Now, I can understand that not everyone shares my views of hunting. For the record, I am a hunter as well. I understand Cogdell’s love of hunting, I really do. The vast majority of hunters either eat the game they take, or they donate it to programs like Hunters For The Hungry which uses wild game to feed needy families. While I have little doubt that they exist, I don’t know a single hunter - trophy hunter or otherwise - that doesn’t eat what they kill.
Today, the level of political animus and vitriol seems to be on a nearly vertical trajectory, with both sides pulling out all rhetorical stops in an effort to win converts to their ideology. For a time this seemed to be just a partisan war, but I am beginning to believe that it is much, much deeper than that. I believe we are at one of those great crossroads in our nation’s history where we must assess who we are and what values we hold before we can come to agreement on policies that reflect those beliefs. On the ideological left is a philosophy which elevates the state above the individual, which says we as individuals can’t be trusted to make correct decisions and must therefore be governed by a technocrat oligarchy of (theoretically) unbiased bureaucrats. These are the intellectuals and the scientific “experts” who are smarter than the rest of us and will therefore make wise decisions that we are forced to accept now, and at some distant point in the future we will pay homage as beneficiaries of that wisdom.
This philosophy can be seen in efforts to ban the incandescent light bulb, regulate salt and sugar intake in our diets along with the use of trans-fats; in the use of the tax and regulatory codes to force us into smaller, more fuel efficient cars. It can be seen in attempts to ban all public expressions of religious belief and in the rigging of the free market in favor of “renewable” energy sources by providing taxpayer subsidies that hide the true cost.
On the ideological right is a philosophy that holds the individual above the collective, that sees government as a necessary evil to be kept under tight constraints and against which we must jealously guard our liberties from the encroachment and expansion of government power.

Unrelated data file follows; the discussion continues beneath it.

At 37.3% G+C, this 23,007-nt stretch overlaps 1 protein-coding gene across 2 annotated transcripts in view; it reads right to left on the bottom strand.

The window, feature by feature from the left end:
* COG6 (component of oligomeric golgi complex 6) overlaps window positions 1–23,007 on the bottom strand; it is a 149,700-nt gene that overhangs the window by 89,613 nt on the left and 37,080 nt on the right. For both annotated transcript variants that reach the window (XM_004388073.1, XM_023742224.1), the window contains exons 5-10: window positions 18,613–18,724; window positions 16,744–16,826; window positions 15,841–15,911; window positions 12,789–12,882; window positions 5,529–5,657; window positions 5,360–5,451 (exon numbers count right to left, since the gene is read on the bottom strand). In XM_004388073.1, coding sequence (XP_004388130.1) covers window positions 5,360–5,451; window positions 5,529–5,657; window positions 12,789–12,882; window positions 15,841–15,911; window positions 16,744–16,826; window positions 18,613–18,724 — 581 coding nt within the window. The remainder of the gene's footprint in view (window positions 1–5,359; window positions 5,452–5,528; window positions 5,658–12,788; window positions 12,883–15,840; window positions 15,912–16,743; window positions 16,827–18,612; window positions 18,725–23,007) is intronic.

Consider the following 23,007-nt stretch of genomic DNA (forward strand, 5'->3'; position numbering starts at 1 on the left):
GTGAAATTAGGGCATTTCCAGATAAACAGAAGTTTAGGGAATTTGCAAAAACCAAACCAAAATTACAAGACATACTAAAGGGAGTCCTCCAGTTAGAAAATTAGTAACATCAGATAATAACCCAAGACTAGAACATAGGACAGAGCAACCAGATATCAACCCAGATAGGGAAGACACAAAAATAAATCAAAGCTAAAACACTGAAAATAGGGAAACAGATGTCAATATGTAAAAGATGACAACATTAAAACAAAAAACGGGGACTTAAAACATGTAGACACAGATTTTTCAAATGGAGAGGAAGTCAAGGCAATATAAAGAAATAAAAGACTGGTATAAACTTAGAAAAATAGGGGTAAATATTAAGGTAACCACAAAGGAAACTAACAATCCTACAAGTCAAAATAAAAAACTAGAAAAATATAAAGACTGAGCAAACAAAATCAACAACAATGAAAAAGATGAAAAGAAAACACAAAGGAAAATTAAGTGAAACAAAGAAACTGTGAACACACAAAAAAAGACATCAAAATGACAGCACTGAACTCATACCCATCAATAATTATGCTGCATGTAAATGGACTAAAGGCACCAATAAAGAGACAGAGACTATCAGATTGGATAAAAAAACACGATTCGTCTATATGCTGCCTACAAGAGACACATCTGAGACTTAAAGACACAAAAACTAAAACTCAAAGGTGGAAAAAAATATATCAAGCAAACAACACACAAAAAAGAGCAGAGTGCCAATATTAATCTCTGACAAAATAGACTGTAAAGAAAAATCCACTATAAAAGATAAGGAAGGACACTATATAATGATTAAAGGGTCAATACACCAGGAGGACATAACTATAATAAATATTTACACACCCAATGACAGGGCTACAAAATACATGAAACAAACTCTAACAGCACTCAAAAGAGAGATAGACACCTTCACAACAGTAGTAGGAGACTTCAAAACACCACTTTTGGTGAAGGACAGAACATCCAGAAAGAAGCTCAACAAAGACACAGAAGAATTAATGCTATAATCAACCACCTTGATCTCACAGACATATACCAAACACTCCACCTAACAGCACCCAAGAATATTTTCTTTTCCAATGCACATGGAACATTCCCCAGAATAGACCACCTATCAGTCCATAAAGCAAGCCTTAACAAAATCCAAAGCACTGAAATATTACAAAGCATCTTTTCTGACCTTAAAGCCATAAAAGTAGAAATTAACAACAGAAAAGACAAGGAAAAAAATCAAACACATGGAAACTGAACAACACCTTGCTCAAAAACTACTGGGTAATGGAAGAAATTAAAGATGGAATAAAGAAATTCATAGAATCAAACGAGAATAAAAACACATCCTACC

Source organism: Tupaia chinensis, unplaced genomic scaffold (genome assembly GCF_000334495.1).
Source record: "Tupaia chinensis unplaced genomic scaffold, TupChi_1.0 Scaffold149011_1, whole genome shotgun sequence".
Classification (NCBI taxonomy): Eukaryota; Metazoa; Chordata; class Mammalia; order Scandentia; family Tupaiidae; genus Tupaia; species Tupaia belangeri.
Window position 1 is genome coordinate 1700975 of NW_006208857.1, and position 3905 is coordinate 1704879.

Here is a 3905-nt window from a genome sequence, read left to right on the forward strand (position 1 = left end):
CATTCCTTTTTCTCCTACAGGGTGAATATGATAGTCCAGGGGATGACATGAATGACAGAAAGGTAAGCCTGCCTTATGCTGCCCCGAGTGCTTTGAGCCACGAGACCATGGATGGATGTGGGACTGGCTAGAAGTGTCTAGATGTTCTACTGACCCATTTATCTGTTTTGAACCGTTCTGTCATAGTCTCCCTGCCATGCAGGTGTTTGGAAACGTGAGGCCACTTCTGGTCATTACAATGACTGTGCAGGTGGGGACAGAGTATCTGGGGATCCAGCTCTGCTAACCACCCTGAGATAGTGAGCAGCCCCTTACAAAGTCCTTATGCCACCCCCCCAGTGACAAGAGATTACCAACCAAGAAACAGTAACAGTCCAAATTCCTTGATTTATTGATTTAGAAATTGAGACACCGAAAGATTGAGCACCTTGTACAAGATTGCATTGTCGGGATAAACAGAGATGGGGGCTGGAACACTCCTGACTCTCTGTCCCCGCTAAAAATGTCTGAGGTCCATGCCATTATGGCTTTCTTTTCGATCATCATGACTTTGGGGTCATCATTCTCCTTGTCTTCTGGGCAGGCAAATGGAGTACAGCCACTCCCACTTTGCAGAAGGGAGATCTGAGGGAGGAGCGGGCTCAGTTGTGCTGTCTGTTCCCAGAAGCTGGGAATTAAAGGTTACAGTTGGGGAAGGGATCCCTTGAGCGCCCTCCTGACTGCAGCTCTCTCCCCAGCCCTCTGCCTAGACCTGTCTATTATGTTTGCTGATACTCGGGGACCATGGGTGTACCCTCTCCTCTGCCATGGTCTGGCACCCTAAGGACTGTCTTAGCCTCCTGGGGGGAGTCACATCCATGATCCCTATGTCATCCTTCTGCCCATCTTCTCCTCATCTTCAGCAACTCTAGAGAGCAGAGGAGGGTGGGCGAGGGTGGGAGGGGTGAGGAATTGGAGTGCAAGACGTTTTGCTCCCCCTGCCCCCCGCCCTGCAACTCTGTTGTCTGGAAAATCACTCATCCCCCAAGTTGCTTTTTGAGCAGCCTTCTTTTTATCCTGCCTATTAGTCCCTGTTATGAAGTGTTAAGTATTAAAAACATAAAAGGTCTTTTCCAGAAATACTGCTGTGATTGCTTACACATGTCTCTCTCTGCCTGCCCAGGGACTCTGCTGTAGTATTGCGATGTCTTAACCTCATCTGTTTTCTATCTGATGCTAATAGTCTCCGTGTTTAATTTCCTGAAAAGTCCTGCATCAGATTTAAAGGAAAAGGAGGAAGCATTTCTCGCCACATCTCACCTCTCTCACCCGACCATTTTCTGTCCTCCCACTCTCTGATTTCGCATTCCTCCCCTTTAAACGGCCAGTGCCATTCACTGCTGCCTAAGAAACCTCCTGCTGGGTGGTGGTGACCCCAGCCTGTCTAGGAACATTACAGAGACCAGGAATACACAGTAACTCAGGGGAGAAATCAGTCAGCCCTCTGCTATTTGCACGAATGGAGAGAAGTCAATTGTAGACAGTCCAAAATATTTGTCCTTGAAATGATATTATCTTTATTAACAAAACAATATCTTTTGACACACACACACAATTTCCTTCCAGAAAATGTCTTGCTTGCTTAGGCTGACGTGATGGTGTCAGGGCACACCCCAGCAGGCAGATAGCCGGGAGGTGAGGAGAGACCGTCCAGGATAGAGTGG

On Monday afternoon, MoveOn.org and Rebuild the Dream announced a campaign to build up a popular movement that could match (if not surpass) the debt reduction crowd in both size and energy. And they have borrowed a concept from former House Speaker Newt Gingrich (R-Ga.) as their organizing principle.
The campaign, led by Van Jones, President of Rebuild the Dream; Justin Ruben, Executive Director of MoveOn.org; and Rep. Jan Schakowsky (D-Ill.), among others, is debuting a new Contract for the American Dream. They describe it as “a progressive economic vision crafted by 125,000 Americans … to get the economy back on track.” Its debut will involve a nationwide day of action, as well as an ad in The New York Times to run sometime this week, organizers said.
This “Contract” is very illustrative of the core tenets of modern liberalism – that it is the government that drives the economy, and that the government has every right to commandeer your money if it believes it has a better means of using it. Remember that the government is not some abstract and omniscient system; it is merely a group of power-hungry individuals with enough naivete to believe they know more than the rest of us:
The basic premise of the campaign is that America isn’t broke, it’s merely imbalanced. In order to stabilize the economy, politicians should make substantial investments in infrastructure, energy, education and the social safety net, tax the rich, end the wars, and create a wider revenue base through job creation.
For those of you who have never heard of Alfonzo Rachel, he is a conservative commentator who recently joined PJTV team after becoming a viral success on YouTube:
AlfonZo Rachel is a musican and martial arts instructor who founded Macho Sauce Productions to create right-minded entertainment. His popular rapid-fire rants, originally self-produced on YouTube, have now found a home on PJTV.
His videos are a bit unorthodox among conservative pundits, which may have much to do with its appeal to younger conservatives and even some libertarians. Imagine my surprise, then, when I saw this:
‘Zo’ begins the video quite oddly by equating independents with libertarians. He then defines a libertarians as “just liberals that don’t have a love-hate relationship with capitalism.”
Then comes a key comment: “The Constitution does not say that the government can tax the fruits of our labor, or impose an income tax. Which makes total sense because the government would bleed the people dry like they’re doing now as they defy the Constitution.”